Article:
GR: Guaranteed Reagent
AR: Analytical Reagent
CP: Chemical Reagent

  • 1
    $\begingroup$ I want to use mouse liver, brain and freeze the complete organs at -80℃. $\endgroup$
    – Ming
    Oct 26, 2022 at 3:41
  • $\begingroup$ You would like to prevent the formation of ice crystals? $\endgroup$ Oct 26, 2022 at 4:33
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    $\begingroup$ Depends on what you are doing with the frozen tissues. If you're flash freezing for histology, it probably doesn't matter. If you're doing some kind of metabolite extractions for analysis, you'll probably want to use a reagent suitable for HPLC or mass spec (probably AR in this case, but many manufacturers will sell products described as HPLC grade). $\endgroup$
    – MikeyC
    Oct 26, 2022 at 16:26

1 Answer 1


Those reagent 'grade' labels are done by manufacturer and are not standardized; see some examples:





Some companies break these down into very fine scales. Personally, I think about them in roughly 3 grades: 1) ultrapure reagents that are the best of the best, used for the most delicate protocols; these come with a huge price premium, 2) normal academic laboratory grades that are as pure as is efficient - the specific purity depends on the chemical and how separable it is from contaminants, and 3) junk grade for budget experiments in teaching labs. I'm sure other people will bicker with me over this, but it's the system I've always kept in my head when ordering. I'm not certain in all cases that the actual contents you will receive are any different among some of the grades, depending on manufacturing practices it's more about what has been tested.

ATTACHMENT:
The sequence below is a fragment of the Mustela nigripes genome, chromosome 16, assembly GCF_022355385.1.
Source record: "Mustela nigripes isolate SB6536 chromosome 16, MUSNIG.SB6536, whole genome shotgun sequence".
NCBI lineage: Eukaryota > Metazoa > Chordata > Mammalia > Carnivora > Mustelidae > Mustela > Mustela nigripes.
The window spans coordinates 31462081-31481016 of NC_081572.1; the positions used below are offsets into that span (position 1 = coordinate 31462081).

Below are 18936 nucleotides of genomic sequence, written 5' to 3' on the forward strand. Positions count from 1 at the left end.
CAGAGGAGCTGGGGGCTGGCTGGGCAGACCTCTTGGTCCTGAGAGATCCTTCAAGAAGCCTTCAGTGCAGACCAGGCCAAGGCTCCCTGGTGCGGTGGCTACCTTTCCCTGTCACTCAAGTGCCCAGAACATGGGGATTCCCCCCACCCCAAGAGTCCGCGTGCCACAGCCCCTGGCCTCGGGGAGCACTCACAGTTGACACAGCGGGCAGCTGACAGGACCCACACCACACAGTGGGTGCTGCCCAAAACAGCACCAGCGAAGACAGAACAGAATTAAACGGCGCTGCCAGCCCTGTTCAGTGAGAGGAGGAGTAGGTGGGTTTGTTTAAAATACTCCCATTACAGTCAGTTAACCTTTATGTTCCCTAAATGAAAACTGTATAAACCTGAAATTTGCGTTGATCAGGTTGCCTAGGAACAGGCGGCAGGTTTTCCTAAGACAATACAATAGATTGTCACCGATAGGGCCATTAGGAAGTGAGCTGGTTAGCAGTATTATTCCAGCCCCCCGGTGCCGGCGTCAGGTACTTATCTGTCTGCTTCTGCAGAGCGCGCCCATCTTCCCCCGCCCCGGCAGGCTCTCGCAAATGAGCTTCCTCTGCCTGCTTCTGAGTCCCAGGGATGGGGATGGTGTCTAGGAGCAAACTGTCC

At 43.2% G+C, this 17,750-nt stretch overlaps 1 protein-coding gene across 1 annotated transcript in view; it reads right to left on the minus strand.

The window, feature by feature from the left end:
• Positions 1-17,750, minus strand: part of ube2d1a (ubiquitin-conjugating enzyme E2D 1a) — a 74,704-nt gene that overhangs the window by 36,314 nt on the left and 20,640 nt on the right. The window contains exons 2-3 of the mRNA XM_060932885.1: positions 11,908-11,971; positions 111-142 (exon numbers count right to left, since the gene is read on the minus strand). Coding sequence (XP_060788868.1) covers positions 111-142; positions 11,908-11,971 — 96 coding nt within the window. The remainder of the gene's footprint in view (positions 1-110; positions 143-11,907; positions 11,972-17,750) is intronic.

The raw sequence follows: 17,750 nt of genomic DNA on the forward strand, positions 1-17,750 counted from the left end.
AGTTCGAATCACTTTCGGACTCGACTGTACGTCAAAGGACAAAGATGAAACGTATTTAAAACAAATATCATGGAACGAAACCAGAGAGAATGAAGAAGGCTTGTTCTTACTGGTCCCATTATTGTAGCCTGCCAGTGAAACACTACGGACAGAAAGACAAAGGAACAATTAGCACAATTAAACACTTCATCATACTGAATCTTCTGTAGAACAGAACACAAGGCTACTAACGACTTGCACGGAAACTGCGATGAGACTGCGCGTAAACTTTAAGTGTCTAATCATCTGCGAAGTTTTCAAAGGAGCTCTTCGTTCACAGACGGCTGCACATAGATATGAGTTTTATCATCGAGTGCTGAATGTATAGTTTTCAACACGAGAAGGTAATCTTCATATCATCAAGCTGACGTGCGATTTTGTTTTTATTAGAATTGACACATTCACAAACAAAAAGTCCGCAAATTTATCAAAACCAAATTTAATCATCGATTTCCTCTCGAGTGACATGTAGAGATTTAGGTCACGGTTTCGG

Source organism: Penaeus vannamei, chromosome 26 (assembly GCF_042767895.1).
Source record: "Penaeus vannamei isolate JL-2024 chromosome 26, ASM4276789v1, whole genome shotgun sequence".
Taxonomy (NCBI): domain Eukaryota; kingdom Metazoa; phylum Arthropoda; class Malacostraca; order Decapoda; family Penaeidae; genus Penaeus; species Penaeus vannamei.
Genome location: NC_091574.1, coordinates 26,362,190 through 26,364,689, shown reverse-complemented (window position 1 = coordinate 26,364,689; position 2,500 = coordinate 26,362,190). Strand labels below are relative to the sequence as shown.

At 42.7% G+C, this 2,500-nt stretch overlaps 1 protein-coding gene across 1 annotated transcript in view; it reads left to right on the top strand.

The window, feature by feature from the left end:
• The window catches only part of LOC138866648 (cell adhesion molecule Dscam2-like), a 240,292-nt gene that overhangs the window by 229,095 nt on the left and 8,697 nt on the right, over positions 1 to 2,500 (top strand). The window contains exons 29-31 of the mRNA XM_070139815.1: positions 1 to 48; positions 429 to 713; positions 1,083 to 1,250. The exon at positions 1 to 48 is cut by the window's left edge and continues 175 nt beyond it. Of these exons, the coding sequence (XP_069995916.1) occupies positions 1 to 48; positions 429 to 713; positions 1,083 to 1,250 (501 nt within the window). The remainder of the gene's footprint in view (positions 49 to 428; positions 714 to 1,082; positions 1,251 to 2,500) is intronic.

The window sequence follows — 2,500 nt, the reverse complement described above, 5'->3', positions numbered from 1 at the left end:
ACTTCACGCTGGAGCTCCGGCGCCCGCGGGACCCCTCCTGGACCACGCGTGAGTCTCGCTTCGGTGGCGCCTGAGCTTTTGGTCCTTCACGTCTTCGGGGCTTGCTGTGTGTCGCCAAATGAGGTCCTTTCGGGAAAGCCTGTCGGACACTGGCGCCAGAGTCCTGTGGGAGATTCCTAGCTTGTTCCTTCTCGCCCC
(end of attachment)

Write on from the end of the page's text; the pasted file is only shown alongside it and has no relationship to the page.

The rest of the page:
I don't know if your three grades listed are going to fit into these three categories that I personally came up with, but I'd probably put your GR and AR together in that second/middle grade; CR might belong in the third.

That said, I don't think the purity is going to matter much between those grades for your use; don't spend 3-10X the cost to get something more pure, I'd select something from my "middle" grade. Your samples themselves aren't "pure", and you're not really using isopentane as a reagent in a reaction but instead as a liquid interface for transferring temperature. Higher grades are probably more free of water and other contaminants, but the stuff you pour out is going to get filled with (small amounts of) water from the atmosphere anyways while you chill it. I've never seen a freezing protocol that was explicit about needing to use a very high purity of isopentane.


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